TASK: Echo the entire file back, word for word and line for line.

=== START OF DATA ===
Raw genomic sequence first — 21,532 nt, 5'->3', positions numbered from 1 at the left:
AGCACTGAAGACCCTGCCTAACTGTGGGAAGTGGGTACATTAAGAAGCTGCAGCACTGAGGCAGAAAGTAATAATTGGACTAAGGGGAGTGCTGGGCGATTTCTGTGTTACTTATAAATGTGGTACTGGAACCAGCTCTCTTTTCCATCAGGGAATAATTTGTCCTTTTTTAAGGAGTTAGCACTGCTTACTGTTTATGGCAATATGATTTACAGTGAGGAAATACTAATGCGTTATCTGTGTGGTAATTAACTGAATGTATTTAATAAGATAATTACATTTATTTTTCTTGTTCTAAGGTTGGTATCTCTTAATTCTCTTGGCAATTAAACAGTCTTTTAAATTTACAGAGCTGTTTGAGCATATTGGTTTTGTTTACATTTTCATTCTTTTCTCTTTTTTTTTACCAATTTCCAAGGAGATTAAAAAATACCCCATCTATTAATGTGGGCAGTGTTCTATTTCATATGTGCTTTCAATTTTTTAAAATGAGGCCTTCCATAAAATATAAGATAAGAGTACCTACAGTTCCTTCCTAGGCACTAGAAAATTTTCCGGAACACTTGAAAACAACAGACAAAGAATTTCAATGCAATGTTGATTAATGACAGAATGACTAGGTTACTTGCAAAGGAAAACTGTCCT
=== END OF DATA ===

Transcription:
Raw genomic sequence first — 21,532 nt, 5'->3', positions numbered from 1 at the left:
AGCACTGAAGACCCTGCCTAACTGTGGGAAGTGGGTACATTAAGAAGCTGCAGCACTGAGGCAGAAAGTAATAATTGGACTAAGGGGAGTGCTGGGCGATTTCTGTGTTACTTATAAATGTGGTACTGGAACCAGCTCTCTTTTCCATCAGGGAATAATTTGTCCTTTTTTAAGGAGTTAGCACTGCTTACTGTTTATGGCAATATGATTTACAGTGAGGAAATACTAATGCGTTATCTGTGTGGTAATTAACTGAATGTATTTAATAAGATAATTACATTTATTTTTCTTGTTCTAAGGTTGGTATCTCTTAATTCTCTTGGCAATTAAACAGTCTTTTAAATTTACAGAGCTGTTTGAGCATATTGGTTTTGTTTACATTTTCATTCTTTTCTCTTTTTTTTTACCAATTTCCAAGGAGATTAAAAAATACCCCATCTATTAATGTGGGCAGTGTTCTATTTCATATGTGCTTTCAATTTTTTAAAATGAGGCCTTCCATAAAATATAAGATAAGAGTACCTACAGTTCCTTCCTAGGCACTAGAAAATTTTCCGGAACACTTGAAAACAACAGACAAAGAATTTCAATGCAATGTTGATTAATGACAGAATGACTAGGTTACTTGCAAAGGAAAACTGTCCT